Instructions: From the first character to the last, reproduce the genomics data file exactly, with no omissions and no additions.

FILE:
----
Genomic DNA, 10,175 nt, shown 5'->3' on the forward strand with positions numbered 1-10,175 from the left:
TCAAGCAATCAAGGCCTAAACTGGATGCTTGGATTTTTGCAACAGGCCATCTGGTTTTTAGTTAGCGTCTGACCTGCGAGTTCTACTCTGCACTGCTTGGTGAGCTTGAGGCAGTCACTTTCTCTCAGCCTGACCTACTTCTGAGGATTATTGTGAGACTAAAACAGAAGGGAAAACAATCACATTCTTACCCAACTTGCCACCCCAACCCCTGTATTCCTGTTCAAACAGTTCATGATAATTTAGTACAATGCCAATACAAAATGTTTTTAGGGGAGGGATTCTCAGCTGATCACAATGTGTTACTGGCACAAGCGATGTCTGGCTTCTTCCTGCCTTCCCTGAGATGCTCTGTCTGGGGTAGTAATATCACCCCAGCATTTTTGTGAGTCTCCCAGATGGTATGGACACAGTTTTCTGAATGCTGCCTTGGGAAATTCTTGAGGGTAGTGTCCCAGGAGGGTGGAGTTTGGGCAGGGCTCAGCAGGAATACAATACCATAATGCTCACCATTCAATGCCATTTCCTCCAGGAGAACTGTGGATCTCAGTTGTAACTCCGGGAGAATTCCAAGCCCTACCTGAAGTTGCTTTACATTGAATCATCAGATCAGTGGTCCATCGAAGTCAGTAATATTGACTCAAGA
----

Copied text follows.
Genomic DNA, 10,175 nt, shown 5'->3' on the forward strand with positions numbered 1-10,175 from the left:
TCAAGCAATCAAGGCCTAAACTGGATGCTTGGATTTTTGCAACAGGCCATCTGGTTTTTAGTTAGCGTCTGACCTGCGAGTTCTACTCTGCACTGCTTGGTGAGCTTGAGGCAGTCACTTTCTCTCAGCCTGACCTACTTCTGAGGATTATTGTGAGACTAAAACAGAAGGGAAAACAATCACATTCTTACCCAACTTGCCACCCCAACCCCTGTATTCCTGTTCAAACAGTTCATGATAATTTAGTACAATGCCAATACAAAATGTTTTTAGGGGAGGGATTCTCAGCTGATCACAATGTGTTACTGGCACAAGCGATGTCTGGCTTCTTCCTGCCTTCCCTGAGATGCTCTGTCTGGGGTAGTAATATCACCCCAGCATTTTTGTGAGTCTCCCAGATGGTATGGACACAGTTTTCTGAATGCTGCCTTGGGAAATTCTTGAGGGTAGTGTCCCAGGAGGGTGGAGTTTGGGCAGGGCTCAGCAGGAATACAATACCATAATGCTCACCATTCAATGCCATTTCCTCCAGGAGAACTGTGGATCTCAGTTGTAACTCCGGGAGAATTCCAAGCCCTACCTGAAGTTGCTTTACATTGAATCATCAGATCAGTGGTCCATCGAAGTCAGTAATATTGACTCAAGA